Josh: I think that the producer shouldn’t define these things outright. I will meet with the artist a few times and have them bring CD examples of their favourite country artists. Later on, I’ll have them bring in their favourite pop albums, rap albums, or anything else they listen to. After listening, I ask the artist what he or she likes about the albums, specifically. Then we can try to incorporate some of those sounds into the album. With new artists, we really don’t know “who they are” yet, so I like to help them find out. Recently I was working with an artist who said she liked some of the effects in pop music. She likes some of the delays, the voice filtering, and a few other specific details. From that point, I asked if she liked more traditional country music, or the more contemporary approach. In other words, “are you Lee-Anne Womack, or Carry Underwood?” Once we establish some of approaches an artist likes, I will take them into the studio and record some demos. I like to get a sense of what they sound like in the studio. I can assess how strong an artist is as a singer, for example, and figure out how much auto-tuning and comping I will have to do. I do all of this for the benefit of the artist. Sometimes the pre-production process can last longer if the artist is unsure of who he or she is. We may spend more time making demos, rough work tapes, and that sort of thing. The important thing is to ask what the artist likes about these experiences: which creative tools were the most enjoyable. An artist may want to use loops, in which case he or she might feel that some loops are too pop-like. If the artist wants to experiment with delays, we have to figure out if he or she is referring to short delays or long delays, for example.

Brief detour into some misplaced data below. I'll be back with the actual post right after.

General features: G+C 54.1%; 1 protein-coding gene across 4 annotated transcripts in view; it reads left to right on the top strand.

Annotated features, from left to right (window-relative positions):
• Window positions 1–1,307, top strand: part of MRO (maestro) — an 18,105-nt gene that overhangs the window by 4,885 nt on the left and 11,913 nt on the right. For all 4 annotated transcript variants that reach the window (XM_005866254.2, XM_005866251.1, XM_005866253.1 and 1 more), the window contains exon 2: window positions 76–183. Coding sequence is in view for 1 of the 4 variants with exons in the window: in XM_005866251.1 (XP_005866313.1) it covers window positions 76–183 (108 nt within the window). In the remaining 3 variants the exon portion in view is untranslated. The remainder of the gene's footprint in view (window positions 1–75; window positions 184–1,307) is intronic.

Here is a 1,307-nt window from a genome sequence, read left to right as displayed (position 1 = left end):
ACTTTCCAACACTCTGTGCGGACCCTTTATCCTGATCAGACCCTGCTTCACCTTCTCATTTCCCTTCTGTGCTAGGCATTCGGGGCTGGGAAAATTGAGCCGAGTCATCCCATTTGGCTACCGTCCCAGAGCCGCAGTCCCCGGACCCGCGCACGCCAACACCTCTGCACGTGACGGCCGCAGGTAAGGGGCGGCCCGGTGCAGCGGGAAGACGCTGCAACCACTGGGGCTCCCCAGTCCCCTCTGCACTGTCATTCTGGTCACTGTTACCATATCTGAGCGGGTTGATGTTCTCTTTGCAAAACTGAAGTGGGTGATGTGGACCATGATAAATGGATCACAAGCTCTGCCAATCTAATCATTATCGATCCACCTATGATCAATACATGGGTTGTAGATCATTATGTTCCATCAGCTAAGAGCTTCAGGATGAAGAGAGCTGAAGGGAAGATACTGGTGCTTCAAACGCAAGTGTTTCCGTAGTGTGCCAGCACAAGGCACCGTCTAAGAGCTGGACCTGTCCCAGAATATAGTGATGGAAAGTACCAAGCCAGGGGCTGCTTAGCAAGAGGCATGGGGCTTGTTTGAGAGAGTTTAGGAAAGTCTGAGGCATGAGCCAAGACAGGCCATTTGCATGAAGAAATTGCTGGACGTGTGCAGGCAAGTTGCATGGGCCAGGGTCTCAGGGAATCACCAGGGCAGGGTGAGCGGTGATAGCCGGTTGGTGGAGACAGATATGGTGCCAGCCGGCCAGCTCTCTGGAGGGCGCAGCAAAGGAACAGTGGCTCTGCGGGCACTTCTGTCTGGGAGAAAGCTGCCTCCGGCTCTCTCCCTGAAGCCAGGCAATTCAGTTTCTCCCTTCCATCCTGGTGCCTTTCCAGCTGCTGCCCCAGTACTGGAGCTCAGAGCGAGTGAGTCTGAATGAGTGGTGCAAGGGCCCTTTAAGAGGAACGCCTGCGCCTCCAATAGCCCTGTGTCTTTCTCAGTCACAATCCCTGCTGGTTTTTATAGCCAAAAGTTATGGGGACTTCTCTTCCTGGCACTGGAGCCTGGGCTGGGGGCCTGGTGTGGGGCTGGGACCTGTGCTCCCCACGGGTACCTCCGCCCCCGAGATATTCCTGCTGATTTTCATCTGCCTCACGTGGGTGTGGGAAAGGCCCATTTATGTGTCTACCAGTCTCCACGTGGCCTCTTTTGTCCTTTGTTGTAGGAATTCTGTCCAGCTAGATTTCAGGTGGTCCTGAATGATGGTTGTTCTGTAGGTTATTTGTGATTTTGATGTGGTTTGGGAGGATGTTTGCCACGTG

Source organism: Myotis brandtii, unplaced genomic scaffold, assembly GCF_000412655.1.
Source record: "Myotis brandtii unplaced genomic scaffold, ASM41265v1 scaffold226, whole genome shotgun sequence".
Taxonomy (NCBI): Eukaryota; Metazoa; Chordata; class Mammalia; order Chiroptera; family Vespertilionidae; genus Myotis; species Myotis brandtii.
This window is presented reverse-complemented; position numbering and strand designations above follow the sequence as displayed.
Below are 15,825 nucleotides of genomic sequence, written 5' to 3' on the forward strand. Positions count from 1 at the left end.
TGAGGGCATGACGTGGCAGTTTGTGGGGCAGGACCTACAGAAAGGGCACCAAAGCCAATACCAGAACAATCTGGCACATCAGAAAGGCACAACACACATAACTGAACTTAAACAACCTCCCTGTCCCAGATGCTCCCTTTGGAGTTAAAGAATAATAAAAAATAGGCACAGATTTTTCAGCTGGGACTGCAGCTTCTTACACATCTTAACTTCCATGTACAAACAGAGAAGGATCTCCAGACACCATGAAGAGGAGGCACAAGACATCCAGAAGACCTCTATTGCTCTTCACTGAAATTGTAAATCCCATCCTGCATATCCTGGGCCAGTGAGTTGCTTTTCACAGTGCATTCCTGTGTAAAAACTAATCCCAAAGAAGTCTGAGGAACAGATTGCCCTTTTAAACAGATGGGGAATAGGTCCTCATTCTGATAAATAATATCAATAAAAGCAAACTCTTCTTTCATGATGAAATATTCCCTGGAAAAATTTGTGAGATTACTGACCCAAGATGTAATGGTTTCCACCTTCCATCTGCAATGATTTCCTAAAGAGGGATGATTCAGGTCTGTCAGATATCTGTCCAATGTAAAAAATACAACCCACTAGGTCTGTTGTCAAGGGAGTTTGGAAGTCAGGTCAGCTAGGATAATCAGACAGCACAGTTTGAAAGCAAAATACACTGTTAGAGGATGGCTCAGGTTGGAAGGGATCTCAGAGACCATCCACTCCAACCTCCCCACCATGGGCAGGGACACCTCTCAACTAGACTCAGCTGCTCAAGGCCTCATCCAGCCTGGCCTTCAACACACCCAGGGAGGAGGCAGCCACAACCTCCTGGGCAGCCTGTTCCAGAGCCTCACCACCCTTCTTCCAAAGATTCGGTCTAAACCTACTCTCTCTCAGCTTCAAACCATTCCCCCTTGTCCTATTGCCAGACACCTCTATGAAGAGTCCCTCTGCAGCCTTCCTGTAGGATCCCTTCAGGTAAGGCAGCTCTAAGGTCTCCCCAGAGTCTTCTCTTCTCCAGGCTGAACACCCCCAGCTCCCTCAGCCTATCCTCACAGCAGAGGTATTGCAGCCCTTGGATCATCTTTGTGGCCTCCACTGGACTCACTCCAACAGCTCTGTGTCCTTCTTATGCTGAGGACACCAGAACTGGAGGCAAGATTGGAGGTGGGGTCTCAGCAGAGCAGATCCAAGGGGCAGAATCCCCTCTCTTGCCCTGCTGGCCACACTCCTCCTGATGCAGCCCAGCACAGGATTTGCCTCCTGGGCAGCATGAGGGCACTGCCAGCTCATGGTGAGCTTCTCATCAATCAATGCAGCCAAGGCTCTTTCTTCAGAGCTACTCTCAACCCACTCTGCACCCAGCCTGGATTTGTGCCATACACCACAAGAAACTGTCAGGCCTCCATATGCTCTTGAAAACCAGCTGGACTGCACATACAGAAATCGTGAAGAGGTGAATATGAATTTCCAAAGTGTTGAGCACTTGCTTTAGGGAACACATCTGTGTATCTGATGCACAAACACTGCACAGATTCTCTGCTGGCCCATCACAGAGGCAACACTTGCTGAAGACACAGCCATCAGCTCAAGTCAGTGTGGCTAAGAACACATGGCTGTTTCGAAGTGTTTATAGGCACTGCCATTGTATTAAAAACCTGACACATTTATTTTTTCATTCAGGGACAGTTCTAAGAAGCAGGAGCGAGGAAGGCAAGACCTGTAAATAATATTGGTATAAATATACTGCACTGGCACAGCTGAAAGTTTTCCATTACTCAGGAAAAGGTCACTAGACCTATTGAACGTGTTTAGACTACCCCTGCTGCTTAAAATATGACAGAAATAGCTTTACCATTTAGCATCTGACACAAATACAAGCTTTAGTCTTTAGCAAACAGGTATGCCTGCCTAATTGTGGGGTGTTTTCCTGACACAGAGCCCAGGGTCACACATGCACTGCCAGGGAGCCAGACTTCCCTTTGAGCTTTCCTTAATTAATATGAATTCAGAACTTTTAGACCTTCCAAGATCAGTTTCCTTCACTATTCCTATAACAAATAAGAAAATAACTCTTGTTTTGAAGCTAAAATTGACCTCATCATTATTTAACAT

The process of helping an artist define his or her sound can be difficult. I would warn producers against relying on words to convey messages to artists, and vice versa. Some artists might say, “I want the snare drum to have a ‘pop’ to it.” The word “pop” will mean different things to different people. I have artists bring in CDs which they love the drum sound on, for example. From that point, I can put my finger on what the artist is referring to. “Pop” on a snare drum might mean a dry and compressed sound – or the total opposite (laughs)! A producer can’t rely on words because people think differently. People can interpret words in different ways, but if I have audio examples to work with I can help them achieve their vision more effectively.

How would you draw the line between producer and engineer? Should a line be drawn between the two?